Last summer, following a spate of violence in Dublin’s north inner city, the government announced a €1.6 million funding package meant to help address the roots of the problem.
We filed a request last autumn, under the Freedom of Information Act, asking for records and correspondence from or to the Taoiseach, or officials at the Department of Taoiseach, that mentioned that funding package – including details of where the money would come from.
Here are the documents we got, which show, partly, how fast the short-term one-off funding package was drawn together from different departments.
Most of them are brief missives back and forward, double-checking the wording of press releases, confirming figures for the funding.
But there’s also a curious remark in a 6 July email from Department of Housing Official David Walsh to Assistant Secretary at the Department of the Taoiseach John Shaw, relating to an early suggestion around funding that was to be channelled to communities.
The subject line read: “just to confirm, decisions on how to disburse those SICAP funds will be through LCDCs (so there’s some insulation for Govt)”.
(SICAP is the Social Inclusion and Community Activation Programme, and LCDCs are Local Community Development Committees.)
It’s unclear what Walsh meant by his reference to “insulation” for the government.
An email auto-responder says he’s on leave until next month, and the Department of Housing’s press office did not respond to a query about what the comment meant by the time this was published.
The emails also show exchanges over the progress on the Fitzgibbon Street Garda Station, which residents want to see reopened.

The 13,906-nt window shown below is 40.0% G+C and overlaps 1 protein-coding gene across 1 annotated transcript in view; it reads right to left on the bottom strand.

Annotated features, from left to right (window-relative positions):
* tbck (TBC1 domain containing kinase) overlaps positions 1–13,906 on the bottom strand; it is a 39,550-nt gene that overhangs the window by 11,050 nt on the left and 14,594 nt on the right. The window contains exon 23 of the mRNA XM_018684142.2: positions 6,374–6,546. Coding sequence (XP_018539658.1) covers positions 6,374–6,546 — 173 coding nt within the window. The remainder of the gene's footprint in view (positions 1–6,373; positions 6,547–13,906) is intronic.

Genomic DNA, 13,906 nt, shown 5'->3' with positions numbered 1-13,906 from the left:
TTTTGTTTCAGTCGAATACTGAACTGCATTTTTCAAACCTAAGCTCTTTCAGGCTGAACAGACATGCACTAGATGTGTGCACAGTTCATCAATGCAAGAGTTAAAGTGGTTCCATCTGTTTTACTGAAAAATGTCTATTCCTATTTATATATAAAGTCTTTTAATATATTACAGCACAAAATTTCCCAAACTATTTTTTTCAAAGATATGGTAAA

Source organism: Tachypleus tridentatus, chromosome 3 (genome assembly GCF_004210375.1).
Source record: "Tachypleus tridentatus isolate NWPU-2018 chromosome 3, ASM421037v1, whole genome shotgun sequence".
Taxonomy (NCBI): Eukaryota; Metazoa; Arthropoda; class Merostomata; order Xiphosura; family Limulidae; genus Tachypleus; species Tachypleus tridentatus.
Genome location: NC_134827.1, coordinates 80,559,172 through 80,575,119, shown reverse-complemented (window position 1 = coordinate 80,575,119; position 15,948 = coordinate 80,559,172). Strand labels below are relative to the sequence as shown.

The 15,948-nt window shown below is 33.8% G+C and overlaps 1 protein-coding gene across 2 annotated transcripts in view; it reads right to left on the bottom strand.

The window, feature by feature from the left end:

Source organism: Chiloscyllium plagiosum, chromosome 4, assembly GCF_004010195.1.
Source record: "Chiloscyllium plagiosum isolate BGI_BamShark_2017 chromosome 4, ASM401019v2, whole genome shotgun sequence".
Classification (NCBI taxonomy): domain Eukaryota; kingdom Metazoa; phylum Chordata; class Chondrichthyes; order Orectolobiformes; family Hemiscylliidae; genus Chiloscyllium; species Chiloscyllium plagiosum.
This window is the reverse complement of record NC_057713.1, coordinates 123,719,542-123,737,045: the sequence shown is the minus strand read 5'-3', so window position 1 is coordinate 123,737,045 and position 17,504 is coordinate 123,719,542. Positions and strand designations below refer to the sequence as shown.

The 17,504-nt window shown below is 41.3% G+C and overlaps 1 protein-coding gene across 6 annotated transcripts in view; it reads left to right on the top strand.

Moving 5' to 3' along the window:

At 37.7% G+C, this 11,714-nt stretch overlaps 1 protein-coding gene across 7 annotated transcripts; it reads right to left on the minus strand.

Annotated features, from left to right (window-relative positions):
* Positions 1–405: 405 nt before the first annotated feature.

On 12 July, Shaw wrote to an official in the Department of Justice to say that they were trying to finalise the initiative and asking if there was any word on costs.
A Department of Justice official, George Trimble, replied by email that they were working on it. “Given the nature of the issues with the building – we understand that there are serious fire and other safety issues involved – it will take a bit of time to establish the likely costs involve in bringing it up to standard,” he said.
On 14 September, the latest update was that the Office of Public Works was working on the technical assessments necessary to identify and cost the proposed renovations to the building “as a matter of urgency”, according to an email from a Department of Justice official.
On Tuesday, a Department of Justice spokesperson said that “A significant amount of work is required to bring the building up to a suitable standard, and it is not possible at this time to give an indication as to when the station will be reopened.”
You can browse the documents below. Let us know if we didn’t notice something.